WENDY BEETLESTONE, District Judge.
This case is the latest installment in a decades-long dispute over the intellectual property rights to Buck Rogers, a sciencefiction character created in the 1920s. In the current iteration of the conflict, Plaintiff the Dille Family Trust has appealed a ruling of the U.S. Trademark Trial and Appeal Board ("TTAB") rejecting its opposition to the registration of the BUCK ROGERS mark by Defendant the Nowlan Family Trust. Plaintiff has also asserted claims for breach of contract (a settlement agreement relating to an earlier chapter of the dispute); confusion, deception, and false description under Section 43(a) of the Lanham Act, 15 U.S.C. § 1125(a); trademark dilution under Section 43(c) of the Lanham Act, 15 U.S.C. § 1125(c); and claims for trademark infringement, unfair competition, and interference under Pennsylvania law, 54 Pa. Cons. Stat. §§ 1123-1124. Defendant has filed a motion to dismiss all claims except the TTAB appeal. That motion shall be granted in part and denied in part.
The Buck Rogers character made its newspaper comic strip debut in 1929, having been developed for that format by Philip Francis Nowlan, under a contract with John F. Dille's National Newspaper Service. Throughout the 1930s, Buck Rogers continued to appear in newspapers, and later expanded to radio programs and a motion picture series.
After Philip Francis Nowlan died in 1940, his estate, administered by his wife Theresa Marie Nowlan, filed a federal lawsuit in Illinois against John F. Dille, the John F. Dille Company, and others disputing intellectual property rights associated with the Buck Rogers character. The claim was settled in 1942 when Theresa Marie Nowlan signed a "Full and Complete Release and Assignment" (the "1942 Release") releasing all claims that "Philip Francis Nowlan or I have had, now have, or may have in the future, or which my heirs, executors, or administrators hereafter can, shall or may have," against any of
SAC Ex. A at 3. In exchange for these releases, Theresa Marie Nowlan, as executrix of her husband's estate, received a payment of $1,750 on behalf of all the defendants in the lawsuit. Plaintiff alleges that through a series of assignments, successions, and contracts, Plaintiff stands in the shoes of John F. Dille for the purposes of the rights assigned in the 1942 Release and that Defendant, the Nowlan Family Trust, is the legal successor to Theresa Marie Nowlan and Philip Francis Nowlan, and thus now stands in the shoes of Theresa Marie Nowlan for the purposes of the 1942 Release.
In January 2009, 67 years after that release was signed, the Nowlan Family Trust filed an intent-to-use application to register the trademark BUCK ROGERS (the "Defendant's Trademark Application"). Later in 2009, Plaintiff filed two applications of its own seeking to newly register the BUCK ROGERS mark (the "Plaintiff's Trademark Applications"), even though it already held registrations in the mark dating to the 1980s. In April 2011, Plaintiff's decades-old registrations of the BUCK ROGERS mark were cancelled.
In December 2015, Tony Krantz ("Krantz"), who Plaintiff alleges is an agent of the Nowlan Family Trust, met with representatives of the Sy-Fy Network ("Sy-Fy") in Los Angeles, California to pitch a "Buck Rogers" pilot script and "series bible" (a written guide setting forth characters and descriptions) for use in a television series or movie project and associated merchandising. In the course of the meeting, Krantz allegedly asserted that Defendant was the owner of the BUCK ROGERS mark and could lawfully license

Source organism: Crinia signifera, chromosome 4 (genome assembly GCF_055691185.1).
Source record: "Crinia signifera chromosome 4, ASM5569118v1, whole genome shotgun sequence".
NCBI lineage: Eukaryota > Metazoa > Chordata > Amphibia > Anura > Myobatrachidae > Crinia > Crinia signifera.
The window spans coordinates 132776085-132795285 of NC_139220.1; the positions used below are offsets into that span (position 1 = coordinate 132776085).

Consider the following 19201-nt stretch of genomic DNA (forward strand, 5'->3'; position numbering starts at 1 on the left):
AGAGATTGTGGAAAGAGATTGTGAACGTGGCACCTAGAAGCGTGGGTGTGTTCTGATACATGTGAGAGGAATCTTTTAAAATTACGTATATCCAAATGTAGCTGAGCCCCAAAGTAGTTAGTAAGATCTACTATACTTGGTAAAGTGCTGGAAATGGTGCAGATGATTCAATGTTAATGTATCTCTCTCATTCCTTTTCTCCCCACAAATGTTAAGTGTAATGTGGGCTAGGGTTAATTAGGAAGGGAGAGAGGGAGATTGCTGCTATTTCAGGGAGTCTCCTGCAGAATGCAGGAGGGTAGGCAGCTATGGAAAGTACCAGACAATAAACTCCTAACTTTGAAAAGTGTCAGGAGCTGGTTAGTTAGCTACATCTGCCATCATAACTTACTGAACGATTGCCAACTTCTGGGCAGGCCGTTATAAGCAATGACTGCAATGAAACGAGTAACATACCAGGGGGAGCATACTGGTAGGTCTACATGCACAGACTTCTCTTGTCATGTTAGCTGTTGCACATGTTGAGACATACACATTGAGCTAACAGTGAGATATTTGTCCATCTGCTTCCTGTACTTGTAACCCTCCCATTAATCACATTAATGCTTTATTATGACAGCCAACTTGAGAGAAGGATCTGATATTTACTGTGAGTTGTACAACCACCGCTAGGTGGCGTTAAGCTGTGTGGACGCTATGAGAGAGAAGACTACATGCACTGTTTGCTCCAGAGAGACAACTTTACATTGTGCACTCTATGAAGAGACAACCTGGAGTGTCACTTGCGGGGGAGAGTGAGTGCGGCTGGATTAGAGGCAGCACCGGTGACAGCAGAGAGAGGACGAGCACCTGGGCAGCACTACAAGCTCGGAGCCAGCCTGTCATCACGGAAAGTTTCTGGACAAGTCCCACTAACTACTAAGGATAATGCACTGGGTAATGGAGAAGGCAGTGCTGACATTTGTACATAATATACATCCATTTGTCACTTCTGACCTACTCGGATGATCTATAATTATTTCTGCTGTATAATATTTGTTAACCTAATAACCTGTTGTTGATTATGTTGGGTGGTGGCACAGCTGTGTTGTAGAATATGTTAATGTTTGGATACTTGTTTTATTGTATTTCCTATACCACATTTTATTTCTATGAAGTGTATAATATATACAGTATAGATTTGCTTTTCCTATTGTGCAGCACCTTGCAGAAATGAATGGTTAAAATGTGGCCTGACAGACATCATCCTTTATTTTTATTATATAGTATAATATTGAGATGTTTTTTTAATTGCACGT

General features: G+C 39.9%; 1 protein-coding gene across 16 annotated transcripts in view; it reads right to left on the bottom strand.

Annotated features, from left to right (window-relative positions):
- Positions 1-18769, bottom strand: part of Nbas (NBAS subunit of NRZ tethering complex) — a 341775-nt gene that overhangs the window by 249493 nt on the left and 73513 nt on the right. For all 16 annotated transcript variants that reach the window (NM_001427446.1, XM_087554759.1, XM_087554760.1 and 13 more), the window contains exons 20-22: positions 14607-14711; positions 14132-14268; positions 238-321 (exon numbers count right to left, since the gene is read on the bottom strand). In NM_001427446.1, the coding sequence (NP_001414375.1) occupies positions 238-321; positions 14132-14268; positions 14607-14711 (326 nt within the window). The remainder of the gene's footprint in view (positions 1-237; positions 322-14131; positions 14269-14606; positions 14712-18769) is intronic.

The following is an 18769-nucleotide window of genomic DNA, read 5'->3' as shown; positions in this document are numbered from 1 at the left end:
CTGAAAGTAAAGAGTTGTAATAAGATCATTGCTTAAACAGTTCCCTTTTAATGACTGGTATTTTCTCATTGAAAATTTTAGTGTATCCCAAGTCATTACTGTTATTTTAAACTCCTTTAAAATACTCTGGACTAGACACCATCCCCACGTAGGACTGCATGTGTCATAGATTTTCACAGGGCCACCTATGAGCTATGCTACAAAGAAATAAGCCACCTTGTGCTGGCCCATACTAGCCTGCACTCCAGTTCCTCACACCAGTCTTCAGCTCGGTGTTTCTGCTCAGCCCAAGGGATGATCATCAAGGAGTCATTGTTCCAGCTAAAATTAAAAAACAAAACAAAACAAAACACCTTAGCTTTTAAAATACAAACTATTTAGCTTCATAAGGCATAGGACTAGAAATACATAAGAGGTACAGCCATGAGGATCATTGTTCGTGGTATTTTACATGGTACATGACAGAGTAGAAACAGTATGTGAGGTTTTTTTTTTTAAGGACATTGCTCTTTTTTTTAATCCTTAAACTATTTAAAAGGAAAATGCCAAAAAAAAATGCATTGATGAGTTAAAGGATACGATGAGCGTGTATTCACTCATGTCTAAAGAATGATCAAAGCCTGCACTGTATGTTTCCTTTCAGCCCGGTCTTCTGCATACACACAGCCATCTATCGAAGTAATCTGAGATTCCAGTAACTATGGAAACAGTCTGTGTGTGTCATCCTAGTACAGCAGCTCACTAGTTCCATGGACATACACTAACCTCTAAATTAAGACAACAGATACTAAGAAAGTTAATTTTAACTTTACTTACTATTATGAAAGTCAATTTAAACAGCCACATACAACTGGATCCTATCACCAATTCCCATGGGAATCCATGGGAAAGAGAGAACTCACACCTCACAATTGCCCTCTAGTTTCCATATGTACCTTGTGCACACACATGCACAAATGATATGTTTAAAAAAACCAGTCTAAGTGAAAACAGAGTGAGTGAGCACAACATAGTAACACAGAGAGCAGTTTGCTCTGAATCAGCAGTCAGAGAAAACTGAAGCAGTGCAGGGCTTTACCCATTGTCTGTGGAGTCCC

II. LEGAL STANDARD
"To survive a motion to dismiss, a complaint must contain sufficient factual matter, accepted as true, to `state a claim to relief that is plausible on its face.'" Ashcroft v. Iqbal, 556 U.S. 662, 678, 129 S.Ct. 1937, 173 L.Ed.2d 868 (2009) (quoting Bell Atl. Corp. v. Twombly, 550 U.S. 544, 570, 127 S.Ct. 1955, 167 L.Ed.2d 929 (2007)). "In light of Twombly, it is no longer sufficient to allege mere elements of a cause of action; instead a complaint must allege facts suggestive of the proscribed conduct." Great W. Mining & Mineral Co. v. Fox Rothschild LLP, 615 F.3d 159, 177 (3d Cir.2010) (internal quotation marks and brackets omitted). A plaintiff need not show that success on his or her claims is probable, but must assert "`enough facts to raise a reasonable expectation that discovery will reveal evidence of'" each necessary element in a claim. Phillips v. Cnty. of Allegheny, 515 F.3d 224, 234 (3d Cir. 2008) (quoting Twombly, 550 U.S. at 556, 127 S.Ct. 1955). However, "`[w]here a complaint pleads facts that are merely consistent with a defendant's liability, it stops short of the line between possibility and plausibility of entitlement to relief.'" Bistrian v. Levi, 696 F.3d 352, 365 (3d Cir. 2012) (quoting Iqbal, 556 U.S. at 678, 129 S.Ct. 1937). The question is not whether the claimant "will ultimately prevail ... but whether his complaint [is] sufficient to cross the federal court's threshold." Skinner v. Switzer, 562 U.S. 521, 529-30, 131 S.Ct. 1289, 179 L.Ed.2d 233 (2011) (internal quotation marks and citations omitted).
In considering a plaintiff's claims, the Court must construe the facts alleged in the Complaint drawing all reasonable inferences in the light most favorable to the plaintiff. Santomenno ex rel. John Hancock Trust v. John Hancock Life Ins. Co. (U.S.A.), 768 F.3d 284, 290 (3d Cir.2014). In doing so, the Court may look to documents that are attached to the complaint and on which a plaintiff relies to determine if the documents support or contradict the legal or factual claims in the complaint. S. Cross Overseas Agencies, Inc. v. Wah Kwong Shipping Grp. Ltd., 181 F.3d 410, 427 (3d Cir.1999).